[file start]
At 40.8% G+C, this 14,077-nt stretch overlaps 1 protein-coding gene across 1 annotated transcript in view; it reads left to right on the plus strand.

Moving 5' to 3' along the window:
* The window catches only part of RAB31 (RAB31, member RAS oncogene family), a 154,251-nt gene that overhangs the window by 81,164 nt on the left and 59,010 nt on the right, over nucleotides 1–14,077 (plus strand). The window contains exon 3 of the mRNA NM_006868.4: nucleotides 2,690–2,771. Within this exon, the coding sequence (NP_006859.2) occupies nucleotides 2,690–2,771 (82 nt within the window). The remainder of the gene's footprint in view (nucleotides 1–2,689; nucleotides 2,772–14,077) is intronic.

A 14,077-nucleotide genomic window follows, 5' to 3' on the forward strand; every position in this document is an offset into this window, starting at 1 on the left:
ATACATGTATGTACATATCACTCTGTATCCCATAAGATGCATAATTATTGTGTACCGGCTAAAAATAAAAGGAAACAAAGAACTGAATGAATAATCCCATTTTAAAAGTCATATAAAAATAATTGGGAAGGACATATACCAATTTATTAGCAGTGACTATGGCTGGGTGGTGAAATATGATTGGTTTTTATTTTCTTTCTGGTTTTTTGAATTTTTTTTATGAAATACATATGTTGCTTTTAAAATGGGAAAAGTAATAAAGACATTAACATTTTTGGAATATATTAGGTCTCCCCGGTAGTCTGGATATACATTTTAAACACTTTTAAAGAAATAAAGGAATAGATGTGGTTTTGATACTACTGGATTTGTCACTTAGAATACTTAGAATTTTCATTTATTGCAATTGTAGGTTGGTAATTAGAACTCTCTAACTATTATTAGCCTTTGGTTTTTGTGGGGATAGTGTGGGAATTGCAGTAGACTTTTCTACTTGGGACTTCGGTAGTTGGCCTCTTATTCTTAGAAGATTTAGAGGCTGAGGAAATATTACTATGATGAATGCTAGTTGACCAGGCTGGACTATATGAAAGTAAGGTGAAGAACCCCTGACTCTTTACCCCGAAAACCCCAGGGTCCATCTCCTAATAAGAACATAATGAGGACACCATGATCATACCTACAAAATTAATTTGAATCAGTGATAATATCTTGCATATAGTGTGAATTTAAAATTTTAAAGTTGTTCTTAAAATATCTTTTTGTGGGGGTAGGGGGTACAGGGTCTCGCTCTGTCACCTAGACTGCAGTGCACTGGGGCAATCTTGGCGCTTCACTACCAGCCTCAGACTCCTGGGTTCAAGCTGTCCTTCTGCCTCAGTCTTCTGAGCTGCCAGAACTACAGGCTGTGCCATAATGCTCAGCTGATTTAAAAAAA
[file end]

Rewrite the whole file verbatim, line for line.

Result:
At 40.8% G+C, this 14,077-nt stretch overlaps 1 protein-coding gene across 1 annotated transcript in view; it reads left to right on the plus strand.

Moving 5' to 3' along the window:
* The window catches only part of RAB31 (RAB31, member RAS oncogene family), a 154,251-nt gene that overhangs the window by 81,164 nt on the left and 59,010 nt on the right, over nucleotides 1–14,077 (plus strand). The window contains exon 3 of the mRNA NM_006868.4: nucleotides 2,690–2,771. Within this exon, the coding sequence (NP_006859.2) occupies nucleotides 2,690–2,771 (82 nt within the window). The remainder of the gene's footprint in view (nucleotides 1–2,689; nucleotides 2,772–14,077) is intronic.

A 14,077-nucleotide genomic window follows, 5' to 3' on the forward strand; every position in this document is an offset into this window, starting at 1 on the left:
ATACATGTATGTACATATCACTCTGTATCCCATAAGATGCATAATTATTGTGTACCGGCTAAAAATAAAAGGAAACAAAGAACTGAATGAATAATCCCATTTTAAAAGTCATATAAAAATAATTGGGAAGGACATATACCAATTTATTAGCAGTGACTATGGCTGGGTGGTGAAATATGATTGGTTTTTATTTTCTTTCTGGTTTTTTGAATTTTTTTTATGAAATACATATGTTGCTTTTAAAATGGGAAAAGTAATAAAGACATTAACATTTTTGGAATATATTAGGTCTCCCCGGTAGTCTGGATATACATTTTAAACACTTTTAAAGAAATAAAGGAATAGATGTGGTTTTGATACTACTGGATTTGTCACTTAGAATACTTAGAATTTTCATTTATTGCAATTGTAGGTTGGTAATTAGAACTCTCTAACTATTATTAGCCTTTGGTTTTTGTGGGGATAGTGTGGGAATTGCAGTAGACTTTTCTACTTGGGACTTCGGTAGTTGGCCTCTTATTCTTAGAAGATTTAGAGGCTGAGGAAATATTACTATGATGAATGCTAGTTGACCAGGCTGGACTATATGAAAGTAAGGTGAAGAACCCCTGACTCTTTACCCCGAAAACCCCAGGGTCCATCTCCTAATAAGAACATAATGAGGACACCATGATCATACCTACAAAATTAATTTGAATCAGTGATAATATCTTGCATATAGTGTGAATTTAAAATTTTAAAGTTGTTCTTAAAATATCTTTTTGTGGGGGTAGGGGGTACAGGGTCTCGCTCTGTCACCTAGACTGCAGTGCACTGGGGCAATCTTGGCGCTTCACTACCAGCCTCAGACTCCTGGGTTCAAGCTGTCCTTCTGCCTCAGTCTTCTGAGCTGCCAGAACTACAGGCTGTGCCATAATGCTCAGCTGATTTAAAAAAA